Cognitive Analytic Therapy


Cognitive Analytic Therapy (CAT) was developed in the 1980s in the UK and aims to help us analyse how we behave, think and feel. CAT also teaches the client how to cope with stressful issues and other problems such as borderline personality disorder, anxiety, and phobias, but also work related stress, learning life skills and relationship problems.

How does CAT work?

During CAT, a therapist will work with their client to understand their client’s feelings (cognitive), and look at how they behave (analytic) especially in their unconscious patterns. Behavioural patterns can be investigated by looking at past events and those in childhood to see if they have influenced the client’s current responses to situations. Furthermore CAT enables the client to have a deeper understanding of their behaviour and emotions.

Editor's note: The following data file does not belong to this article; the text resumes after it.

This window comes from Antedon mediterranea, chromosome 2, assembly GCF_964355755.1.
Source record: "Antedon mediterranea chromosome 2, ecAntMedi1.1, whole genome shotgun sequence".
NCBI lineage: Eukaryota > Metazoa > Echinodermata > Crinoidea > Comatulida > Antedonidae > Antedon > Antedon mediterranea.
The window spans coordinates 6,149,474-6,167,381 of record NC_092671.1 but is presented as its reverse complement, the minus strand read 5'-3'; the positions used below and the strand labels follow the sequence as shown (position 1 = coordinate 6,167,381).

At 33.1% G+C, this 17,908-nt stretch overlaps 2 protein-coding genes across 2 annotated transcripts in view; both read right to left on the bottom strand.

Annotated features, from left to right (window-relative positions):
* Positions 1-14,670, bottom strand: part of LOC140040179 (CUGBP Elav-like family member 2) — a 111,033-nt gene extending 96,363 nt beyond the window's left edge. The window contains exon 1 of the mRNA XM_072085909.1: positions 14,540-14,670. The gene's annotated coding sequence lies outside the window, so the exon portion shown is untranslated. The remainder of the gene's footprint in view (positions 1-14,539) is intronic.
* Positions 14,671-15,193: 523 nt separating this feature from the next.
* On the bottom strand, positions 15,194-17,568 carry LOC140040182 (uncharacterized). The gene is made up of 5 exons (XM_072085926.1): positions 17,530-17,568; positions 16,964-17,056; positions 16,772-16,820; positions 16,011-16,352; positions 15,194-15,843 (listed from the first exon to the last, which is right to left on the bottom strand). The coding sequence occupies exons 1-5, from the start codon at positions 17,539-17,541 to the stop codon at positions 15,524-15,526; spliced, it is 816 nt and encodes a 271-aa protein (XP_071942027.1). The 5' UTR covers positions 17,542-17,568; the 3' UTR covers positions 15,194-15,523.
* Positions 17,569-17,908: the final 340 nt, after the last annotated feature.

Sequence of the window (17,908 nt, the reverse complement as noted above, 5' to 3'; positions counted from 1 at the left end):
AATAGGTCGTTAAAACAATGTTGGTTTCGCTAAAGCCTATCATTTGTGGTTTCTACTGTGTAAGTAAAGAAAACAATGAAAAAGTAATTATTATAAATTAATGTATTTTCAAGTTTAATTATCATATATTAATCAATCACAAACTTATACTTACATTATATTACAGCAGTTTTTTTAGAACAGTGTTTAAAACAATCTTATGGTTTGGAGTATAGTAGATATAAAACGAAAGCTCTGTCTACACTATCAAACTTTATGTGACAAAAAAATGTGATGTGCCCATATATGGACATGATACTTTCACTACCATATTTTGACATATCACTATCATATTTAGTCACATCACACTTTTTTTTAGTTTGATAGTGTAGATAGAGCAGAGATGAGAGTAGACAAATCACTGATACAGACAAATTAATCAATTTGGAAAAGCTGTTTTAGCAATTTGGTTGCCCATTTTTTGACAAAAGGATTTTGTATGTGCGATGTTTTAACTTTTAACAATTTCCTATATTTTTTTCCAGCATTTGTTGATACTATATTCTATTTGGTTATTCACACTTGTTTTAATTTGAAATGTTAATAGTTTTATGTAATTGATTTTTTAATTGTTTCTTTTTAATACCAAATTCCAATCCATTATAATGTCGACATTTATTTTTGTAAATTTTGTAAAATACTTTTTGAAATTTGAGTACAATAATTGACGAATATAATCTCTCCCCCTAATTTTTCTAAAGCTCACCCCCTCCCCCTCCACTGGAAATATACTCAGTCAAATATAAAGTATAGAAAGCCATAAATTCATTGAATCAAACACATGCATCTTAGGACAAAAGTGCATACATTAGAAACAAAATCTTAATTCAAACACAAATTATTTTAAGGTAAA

Both the cognitive and analytic parts of therapy are required in order to aid the client to positively change how they respond to everyday situations. CAT usually involves weekly or fortnightly sessions in which a therapist will tailor the time around the client’s goals for therapy. Therapists will first identify the patterns of behaviour which limit the client’s daily functions and begin to address these issues over the following weeks. Both therapist and client will then work together to explore how the client can do things differently in their life to improve their emotional wellbeing.